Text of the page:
JIM BANKS, (R) INDIANA REPRESENTATIVE: Why in the world would you host someone like that on your college campus to speak at the so-called
Palestinian Rights Literature Festival?
ELIZABETH MAGILL, PRESIDENT, UNIVERSITY OF PENNSYLVANIA: I appreciate the opportunity to discuss this. Antisemitism has no place at Penn.
BANKS: Why would you invite -- why did you invite Roger Waters? What did you think you would get out of him?
MAGILL: Antisemitism has no place at Penn.
(END VIDEO CLIP)
MARSH: And she followed up with that by saying that she has called out many of the people speaking at that particular event. But that's just a flavor
of some of the top questions that these university presidents face today. Many of them though taking a much more direct stance and saying, without
any hesitation, that they condemn Hamas, they condemn the attacks, they condemn antisemitism on campus. So no delays in response there and just
coming out and saying that they condemn this sort of actions and rhetoric.
They also mapped out for lawmakers exactly what steps that they plan on taking to help students feel safe. And that includes increasing security on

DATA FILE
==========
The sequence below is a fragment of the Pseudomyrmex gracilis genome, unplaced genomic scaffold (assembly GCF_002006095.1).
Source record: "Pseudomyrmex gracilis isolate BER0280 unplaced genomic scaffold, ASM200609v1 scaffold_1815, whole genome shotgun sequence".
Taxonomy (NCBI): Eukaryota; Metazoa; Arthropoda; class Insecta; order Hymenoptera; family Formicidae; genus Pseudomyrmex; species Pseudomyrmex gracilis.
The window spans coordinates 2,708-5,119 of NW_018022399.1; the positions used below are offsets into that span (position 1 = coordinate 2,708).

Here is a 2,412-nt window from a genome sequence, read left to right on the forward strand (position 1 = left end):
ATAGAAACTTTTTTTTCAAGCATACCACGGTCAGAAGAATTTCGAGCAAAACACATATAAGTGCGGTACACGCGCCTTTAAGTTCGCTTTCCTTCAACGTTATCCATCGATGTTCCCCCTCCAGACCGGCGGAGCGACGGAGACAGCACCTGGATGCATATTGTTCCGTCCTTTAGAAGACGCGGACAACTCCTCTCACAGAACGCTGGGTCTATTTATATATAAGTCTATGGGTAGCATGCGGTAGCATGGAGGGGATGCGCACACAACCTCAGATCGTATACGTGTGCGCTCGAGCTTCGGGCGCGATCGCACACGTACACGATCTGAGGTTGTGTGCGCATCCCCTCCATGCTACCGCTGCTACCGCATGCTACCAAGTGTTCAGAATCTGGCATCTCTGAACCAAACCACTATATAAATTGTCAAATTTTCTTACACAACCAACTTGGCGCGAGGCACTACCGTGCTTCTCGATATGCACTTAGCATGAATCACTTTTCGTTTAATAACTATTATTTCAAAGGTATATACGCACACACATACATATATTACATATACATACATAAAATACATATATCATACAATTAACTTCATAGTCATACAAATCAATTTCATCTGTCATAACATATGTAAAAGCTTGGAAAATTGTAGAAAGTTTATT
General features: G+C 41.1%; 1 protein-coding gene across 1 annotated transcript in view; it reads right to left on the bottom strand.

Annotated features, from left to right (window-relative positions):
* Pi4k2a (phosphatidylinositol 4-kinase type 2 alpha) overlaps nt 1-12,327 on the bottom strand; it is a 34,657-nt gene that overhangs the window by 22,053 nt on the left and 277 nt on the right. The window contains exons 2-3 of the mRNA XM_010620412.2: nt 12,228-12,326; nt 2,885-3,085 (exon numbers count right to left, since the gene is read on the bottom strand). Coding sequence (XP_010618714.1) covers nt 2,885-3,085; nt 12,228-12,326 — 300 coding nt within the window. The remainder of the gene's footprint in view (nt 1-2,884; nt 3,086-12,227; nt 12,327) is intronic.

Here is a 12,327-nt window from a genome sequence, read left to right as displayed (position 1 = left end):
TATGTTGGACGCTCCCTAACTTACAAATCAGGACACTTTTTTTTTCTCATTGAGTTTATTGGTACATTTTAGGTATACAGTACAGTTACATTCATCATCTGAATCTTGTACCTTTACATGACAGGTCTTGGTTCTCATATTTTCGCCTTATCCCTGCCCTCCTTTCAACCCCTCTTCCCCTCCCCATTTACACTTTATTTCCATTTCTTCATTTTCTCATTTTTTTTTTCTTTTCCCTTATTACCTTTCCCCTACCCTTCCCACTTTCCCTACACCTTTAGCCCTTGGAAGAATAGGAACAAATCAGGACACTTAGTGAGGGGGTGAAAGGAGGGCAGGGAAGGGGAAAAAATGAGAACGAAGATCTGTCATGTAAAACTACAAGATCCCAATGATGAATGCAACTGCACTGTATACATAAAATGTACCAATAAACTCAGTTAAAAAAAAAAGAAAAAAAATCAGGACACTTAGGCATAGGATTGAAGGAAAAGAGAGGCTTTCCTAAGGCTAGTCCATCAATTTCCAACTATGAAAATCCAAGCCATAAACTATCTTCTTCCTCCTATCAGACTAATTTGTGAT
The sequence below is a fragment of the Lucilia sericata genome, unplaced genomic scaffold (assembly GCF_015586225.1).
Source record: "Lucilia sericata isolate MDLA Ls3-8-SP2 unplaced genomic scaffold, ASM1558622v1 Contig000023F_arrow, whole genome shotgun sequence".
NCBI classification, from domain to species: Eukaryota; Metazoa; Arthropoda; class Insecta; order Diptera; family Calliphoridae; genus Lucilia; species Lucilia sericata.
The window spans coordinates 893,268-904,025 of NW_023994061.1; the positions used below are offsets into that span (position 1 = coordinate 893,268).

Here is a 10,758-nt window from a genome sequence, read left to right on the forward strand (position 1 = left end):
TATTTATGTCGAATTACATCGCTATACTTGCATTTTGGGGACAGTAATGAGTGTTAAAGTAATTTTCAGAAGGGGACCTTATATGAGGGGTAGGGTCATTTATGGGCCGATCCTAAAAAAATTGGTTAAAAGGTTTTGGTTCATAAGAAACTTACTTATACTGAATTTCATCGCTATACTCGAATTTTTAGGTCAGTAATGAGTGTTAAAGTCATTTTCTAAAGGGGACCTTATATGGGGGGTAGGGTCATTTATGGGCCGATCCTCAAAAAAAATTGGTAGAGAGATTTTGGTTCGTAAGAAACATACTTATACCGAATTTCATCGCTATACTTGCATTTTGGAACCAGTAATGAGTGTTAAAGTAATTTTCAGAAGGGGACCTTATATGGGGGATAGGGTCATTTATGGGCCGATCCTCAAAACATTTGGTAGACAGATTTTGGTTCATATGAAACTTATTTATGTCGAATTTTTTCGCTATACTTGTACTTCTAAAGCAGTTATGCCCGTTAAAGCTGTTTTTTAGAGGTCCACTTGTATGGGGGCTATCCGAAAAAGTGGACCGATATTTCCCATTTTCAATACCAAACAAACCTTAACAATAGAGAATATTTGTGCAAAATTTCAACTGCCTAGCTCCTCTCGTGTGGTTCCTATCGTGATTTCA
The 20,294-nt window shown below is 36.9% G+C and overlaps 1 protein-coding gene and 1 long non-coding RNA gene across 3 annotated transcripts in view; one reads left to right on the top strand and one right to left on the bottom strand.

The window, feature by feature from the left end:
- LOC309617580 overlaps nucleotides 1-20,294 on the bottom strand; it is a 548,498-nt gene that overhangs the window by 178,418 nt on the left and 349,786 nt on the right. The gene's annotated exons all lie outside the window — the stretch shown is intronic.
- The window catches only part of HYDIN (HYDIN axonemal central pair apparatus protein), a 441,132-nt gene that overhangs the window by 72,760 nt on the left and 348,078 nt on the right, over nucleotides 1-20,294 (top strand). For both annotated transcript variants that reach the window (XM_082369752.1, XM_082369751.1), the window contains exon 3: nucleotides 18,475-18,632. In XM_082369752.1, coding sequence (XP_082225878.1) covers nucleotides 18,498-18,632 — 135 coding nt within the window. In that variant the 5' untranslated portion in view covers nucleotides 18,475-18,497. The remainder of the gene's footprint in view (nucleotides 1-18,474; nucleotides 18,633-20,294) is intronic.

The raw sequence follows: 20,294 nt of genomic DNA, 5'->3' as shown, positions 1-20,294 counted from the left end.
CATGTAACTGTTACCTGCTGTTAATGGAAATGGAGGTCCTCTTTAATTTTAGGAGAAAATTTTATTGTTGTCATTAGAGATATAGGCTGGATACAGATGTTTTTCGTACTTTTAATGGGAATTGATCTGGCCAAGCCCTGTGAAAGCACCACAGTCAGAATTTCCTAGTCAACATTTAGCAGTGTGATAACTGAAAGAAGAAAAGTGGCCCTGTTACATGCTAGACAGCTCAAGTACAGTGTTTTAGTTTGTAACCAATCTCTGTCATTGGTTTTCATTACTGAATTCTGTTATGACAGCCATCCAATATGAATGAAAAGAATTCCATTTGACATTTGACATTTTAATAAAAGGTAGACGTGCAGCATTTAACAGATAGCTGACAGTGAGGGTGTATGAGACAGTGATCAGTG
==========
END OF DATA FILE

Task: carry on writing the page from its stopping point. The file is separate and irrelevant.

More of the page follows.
QUEST: Rene Marsh, in Washington, I'm grateful. Thank you.
And to bring you up-to-date on events in Europe on this issue, Italy is holding a rally against capital -- in its capital against antisemitism as
the attacks against the Jewish community are increasing across Italy. Many people are holding Israeli flags in the really.
Barbie Nadeau is in Rome, giving us this dispatch.
(CROWD rallying in Italy).
BARBIE LATZA NADEAU, CNN CONTRIBUTOR (voice over): The winds of war are fanning the flames of a new wave of antisemitism in Italy. Ever since
Israel responded to the attack by Hamas on October 7th, the frequency of antisemitic attacks across Italy has increased, according to the National
Commission of the Fight Against Antisemitism.
Cobblestones marking Jewish people who are deported to concentration camps have been vandalized in Rome. An antisemitic graffiti has appeared in